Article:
Navigate Up

Neurology Center - A-Z Index

#
J
Q
X
Y
Z

Print This Page

Pulmonary nocardiosis

Pulmonary nocardiosis is an infection of the lung with the bacteria, Nocardia asteroides.

Alternative Names

Nocardiosis - pulmonary

Causes, incidence, and risk factors

Nocardia infection develops when you breathe in (inhale) the bacteria. The infection causes pneumonia -like symptoms. The infection can spread to any part of the body.

People at highest risk for nocardia infection are those with a weakened immune system. This includes people who have:

  • Been taking steroids or other┬ámedicines that weaken the immune system for a long time
  • Cushing disease
  • Had an organ transplant
  • Lymphoma

Other people at risk include those with chronic lung problems related to smoking, emphysema, or other infections such as tuberculosis .

Symptoms

  • Entire body
    • Fever (comes and goes)
    • General ill feeling (malaise )
    • Night sweats
  • Gastrointestinal system
    • Nausea
    • Liver and spleen swelling (hepatosplenomegaly )
    • Unintentional weight loss
    • Vomiting
  • Lungs and airways
    • Breathing difficulty
    • Chest pain not due to heart problems
    • Coughing up blood
    • Cough with mucus
    • Rapid breathing
    • Shortness of breath
  • Muscles and joints
  • Nervous system
    • Change in mental state
    • Confusion
    • Dizziness
    • Headache
    • Seizures
  • Skin

Signs and tests

Treatment

The goal of treatment is to control the infection. Antibiotics are used, but it may take a while to get better. You must keep taking the medications for at least 3 months.

Surgery may be needed to remove or drain infected areas.

Your health care provider may tell you to stop taking any medicines that weaken your immune system. Never stop taking any medicine before talking to your health provider first.

Expectations (prognosis)

The outcome is often good when diagnosed and treated quickly.,

The outcome is poor when the infection spreads outside the lung, treatment is delayed, or the patient has serious underlying diseases.

Complications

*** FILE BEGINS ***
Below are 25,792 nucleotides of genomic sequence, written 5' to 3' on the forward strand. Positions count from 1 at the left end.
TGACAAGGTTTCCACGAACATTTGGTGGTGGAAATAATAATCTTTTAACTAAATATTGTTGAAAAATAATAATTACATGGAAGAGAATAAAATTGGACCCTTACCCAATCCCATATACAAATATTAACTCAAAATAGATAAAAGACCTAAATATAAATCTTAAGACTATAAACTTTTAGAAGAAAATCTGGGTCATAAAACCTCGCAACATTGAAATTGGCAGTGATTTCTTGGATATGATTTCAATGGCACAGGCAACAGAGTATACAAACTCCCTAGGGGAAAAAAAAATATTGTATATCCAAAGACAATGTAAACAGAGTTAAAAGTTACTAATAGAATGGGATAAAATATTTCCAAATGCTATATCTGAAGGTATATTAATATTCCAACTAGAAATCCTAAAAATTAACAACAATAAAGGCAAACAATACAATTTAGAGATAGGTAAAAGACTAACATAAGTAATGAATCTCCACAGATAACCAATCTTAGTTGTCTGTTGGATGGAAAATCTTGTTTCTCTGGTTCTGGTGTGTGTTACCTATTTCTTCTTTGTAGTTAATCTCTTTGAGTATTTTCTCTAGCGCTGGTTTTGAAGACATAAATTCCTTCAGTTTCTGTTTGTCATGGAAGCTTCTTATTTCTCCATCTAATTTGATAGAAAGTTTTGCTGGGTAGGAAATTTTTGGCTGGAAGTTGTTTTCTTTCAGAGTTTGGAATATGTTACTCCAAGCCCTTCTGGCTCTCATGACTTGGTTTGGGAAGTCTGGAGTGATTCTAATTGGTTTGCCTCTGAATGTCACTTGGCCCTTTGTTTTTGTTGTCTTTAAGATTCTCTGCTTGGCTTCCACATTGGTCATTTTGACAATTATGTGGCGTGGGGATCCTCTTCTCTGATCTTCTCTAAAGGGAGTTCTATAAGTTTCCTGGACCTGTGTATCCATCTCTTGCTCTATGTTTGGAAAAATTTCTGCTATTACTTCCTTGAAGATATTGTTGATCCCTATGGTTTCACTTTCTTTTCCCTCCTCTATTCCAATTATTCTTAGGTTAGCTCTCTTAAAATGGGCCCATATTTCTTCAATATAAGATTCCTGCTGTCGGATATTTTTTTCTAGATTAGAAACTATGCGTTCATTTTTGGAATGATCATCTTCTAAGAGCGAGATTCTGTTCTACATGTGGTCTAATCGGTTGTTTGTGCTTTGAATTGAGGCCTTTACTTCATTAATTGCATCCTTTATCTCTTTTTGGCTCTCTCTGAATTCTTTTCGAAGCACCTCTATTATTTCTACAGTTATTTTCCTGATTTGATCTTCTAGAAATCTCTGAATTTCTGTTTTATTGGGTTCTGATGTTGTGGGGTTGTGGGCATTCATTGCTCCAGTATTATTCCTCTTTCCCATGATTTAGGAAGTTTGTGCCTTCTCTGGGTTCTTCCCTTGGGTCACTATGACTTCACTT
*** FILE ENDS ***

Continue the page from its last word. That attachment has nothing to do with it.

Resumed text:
Calling your health care provider

Call your health care provider if you have symptoms of this disorder. Early diagnosis and treatment may improve the chance of a good outcome.

Prevention

Be careful when using corticosteroids. Use these drugs sparingly, in the lowest effective doses and for the shortest periods of time possible.

Some patients with an impaired immune system may need to take antibiotics for long periods of time to prevent the infection from returning.

References

Torres A. Pyogenic bacterial pneumonia and lung abscess. In: Mason RJ, Broaddus CV, Martin TR, et al. Murray & Nadel's Textbook of Respiratory Medicine. 5th ed. Philadelphia, Pa: Saunders Elsevier; 2010:chap 32.

Limper AH. Overview of pneumonia. In: Goldman L, Schafer AI, eds. Cecil Medicine. 24th ed. Philadelphia, Pa: Saunders Elsevier; 2011:chap 97.

Updated: 8/30/2012

David C. Dugdale, III, MD, Professor of Medicine, Division of General Medicine, Department of Medicine, University of Washington School of Medicine. Denis Hadjiliadis, MD, Assistant Professor of Medicine, Division of Pulmonary, Allergy and Critical Care, University of Pennsylvania, Philadelphia, PA. Also reviewed by David Zieve, MD, MHA, Medical Director, A.D.A.M. Health Solutions, Ebix, Inc.


©  UPMC | Affiliated with the University of Pittsburgh Schools of the Health Sciences
Supplemental content provided by A.D.A.M. Health Solutions. All rights reserved.

For help in finding a doctor or health service that suits your needs, call the UPMC Referral Service at 412-647-UPMC (8762) or 1-800-533-UPMC (8762). Select option 1.

UPMC is an equal opportunity employer. UPMC policy prohibits discrimination or harassment on the basis of race, color, religion, ancestry, national origin, age, sex, genetics, sexual orientation, marital status, familial status, disability, veteran status, or any other legally protected group status. Further, UPMC will continue to support and promote equal employment opportunity, human dignity, and racial, ethnic, and cultural diversity. This policy applies to admissions, employment, and access to and treatment in UPMC programs and activities. This commitment is made by UPMC in accordance with federal, state, and/or local laws and regulations.

Medical information made available on UPMC.com is not intended to be used as a substitute for professional medical advice, diagnosis, or treatment. You should not rely entirely on this information for your health care needs. Ask your own doctor or health care provider any specific medical questions that you have. Further, UPMC.com is not a tool to be used in the case of an emergency. If an emergency arises, you should seek appropriate emergency medical services.

For UPMC Mercy Patients: As a Catholic hospital, UPMC Mercy abides by the Ethical and Religious Directives for Catholic Health Care Services, as determined by the United States Conference of Catholic Bishops. As such, UPMC Mercy neither endorses nor provides medical practices and/or procedures that contradict the moral teachings of the Roman Catholic Church.

© UPMC
Pittsburgh, PA, USA UPMC.com